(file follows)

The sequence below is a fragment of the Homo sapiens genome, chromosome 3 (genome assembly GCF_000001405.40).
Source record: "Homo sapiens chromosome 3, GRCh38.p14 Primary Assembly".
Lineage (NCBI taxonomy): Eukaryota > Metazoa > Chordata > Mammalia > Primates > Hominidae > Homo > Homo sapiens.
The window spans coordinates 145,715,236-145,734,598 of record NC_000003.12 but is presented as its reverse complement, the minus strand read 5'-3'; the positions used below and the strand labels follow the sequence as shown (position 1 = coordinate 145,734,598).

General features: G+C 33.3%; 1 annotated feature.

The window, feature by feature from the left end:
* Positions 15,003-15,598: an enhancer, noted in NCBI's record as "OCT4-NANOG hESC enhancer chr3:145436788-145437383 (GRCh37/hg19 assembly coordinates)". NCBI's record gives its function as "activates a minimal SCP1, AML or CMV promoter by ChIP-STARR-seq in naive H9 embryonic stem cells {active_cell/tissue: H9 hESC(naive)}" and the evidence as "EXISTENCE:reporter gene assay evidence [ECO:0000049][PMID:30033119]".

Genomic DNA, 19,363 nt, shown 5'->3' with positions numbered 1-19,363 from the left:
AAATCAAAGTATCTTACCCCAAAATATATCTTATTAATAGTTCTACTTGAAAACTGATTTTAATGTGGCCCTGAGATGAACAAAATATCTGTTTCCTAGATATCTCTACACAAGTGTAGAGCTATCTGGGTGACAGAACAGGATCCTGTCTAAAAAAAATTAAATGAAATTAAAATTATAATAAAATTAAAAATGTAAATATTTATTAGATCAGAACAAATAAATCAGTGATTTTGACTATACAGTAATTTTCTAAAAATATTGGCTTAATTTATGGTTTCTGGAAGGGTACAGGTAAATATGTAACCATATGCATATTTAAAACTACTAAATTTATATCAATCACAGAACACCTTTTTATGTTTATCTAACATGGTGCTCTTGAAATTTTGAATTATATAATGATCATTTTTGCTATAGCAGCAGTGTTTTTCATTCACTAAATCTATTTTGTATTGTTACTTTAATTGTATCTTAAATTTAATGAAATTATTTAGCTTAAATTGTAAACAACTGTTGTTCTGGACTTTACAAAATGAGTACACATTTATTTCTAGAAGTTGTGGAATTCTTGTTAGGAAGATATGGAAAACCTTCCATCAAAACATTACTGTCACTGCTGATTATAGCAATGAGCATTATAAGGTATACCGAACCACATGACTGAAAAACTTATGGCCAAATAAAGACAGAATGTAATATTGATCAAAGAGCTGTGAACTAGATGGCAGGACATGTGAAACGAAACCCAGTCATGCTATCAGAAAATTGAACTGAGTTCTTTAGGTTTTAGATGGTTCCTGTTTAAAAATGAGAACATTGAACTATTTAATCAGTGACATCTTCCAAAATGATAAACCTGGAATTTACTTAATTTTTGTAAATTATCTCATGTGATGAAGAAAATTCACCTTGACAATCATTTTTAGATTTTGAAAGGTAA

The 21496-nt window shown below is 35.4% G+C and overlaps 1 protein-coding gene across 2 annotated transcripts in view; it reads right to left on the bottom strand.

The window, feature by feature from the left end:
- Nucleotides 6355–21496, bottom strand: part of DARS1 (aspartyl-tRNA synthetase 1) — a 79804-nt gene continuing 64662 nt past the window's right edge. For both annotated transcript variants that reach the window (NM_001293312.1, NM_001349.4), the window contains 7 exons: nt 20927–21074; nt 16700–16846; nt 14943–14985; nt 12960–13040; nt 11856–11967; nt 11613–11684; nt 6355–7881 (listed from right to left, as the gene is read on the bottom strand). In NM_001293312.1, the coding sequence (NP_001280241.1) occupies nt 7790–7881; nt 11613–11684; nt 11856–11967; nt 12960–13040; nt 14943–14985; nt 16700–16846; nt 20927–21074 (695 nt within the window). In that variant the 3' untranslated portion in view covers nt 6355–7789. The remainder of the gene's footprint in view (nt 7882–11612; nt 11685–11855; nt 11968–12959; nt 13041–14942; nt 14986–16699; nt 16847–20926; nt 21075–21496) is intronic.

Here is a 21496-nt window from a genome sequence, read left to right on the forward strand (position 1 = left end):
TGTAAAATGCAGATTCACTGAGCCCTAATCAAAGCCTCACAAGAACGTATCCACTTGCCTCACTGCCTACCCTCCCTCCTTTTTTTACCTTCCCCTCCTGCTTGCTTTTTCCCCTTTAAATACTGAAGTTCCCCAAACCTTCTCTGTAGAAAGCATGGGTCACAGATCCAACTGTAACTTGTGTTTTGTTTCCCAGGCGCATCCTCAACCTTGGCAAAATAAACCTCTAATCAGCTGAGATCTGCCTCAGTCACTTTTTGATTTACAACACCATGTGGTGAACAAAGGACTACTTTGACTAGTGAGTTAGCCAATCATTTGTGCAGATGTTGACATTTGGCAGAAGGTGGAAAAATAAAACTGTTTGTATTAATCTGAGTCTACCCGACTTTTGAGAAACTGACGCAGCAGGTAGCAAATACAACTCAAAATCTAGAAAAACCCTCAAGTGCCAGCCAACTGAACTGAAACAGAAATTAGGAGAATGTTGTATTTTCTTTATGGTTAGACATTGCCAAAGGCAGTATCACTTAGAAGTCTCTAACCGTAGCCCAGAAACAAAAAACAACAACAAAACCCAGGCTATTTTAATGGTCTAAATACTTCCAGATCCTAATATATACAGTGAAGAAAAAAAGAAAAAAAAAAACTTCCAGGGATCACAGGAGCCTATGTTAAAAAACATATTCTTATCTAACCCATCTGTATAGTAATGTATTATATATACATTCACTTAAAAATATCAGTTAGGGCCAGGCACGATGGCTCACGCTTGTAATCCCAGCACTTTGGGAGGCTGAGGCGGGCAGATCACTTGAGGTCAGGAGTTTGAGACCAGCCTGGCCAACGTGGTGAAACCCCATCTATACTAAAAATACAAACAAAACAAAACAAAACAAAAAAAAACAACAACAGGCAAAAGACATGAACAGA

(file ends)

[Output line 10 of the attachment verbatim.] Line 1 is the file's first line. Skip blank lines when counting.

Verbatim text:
The 21496-nt window shown below is 35.4% G+C and overlaps 1 protein-coding gene across 2 annotated transcripts in view; it reads right to left on the bottom strand.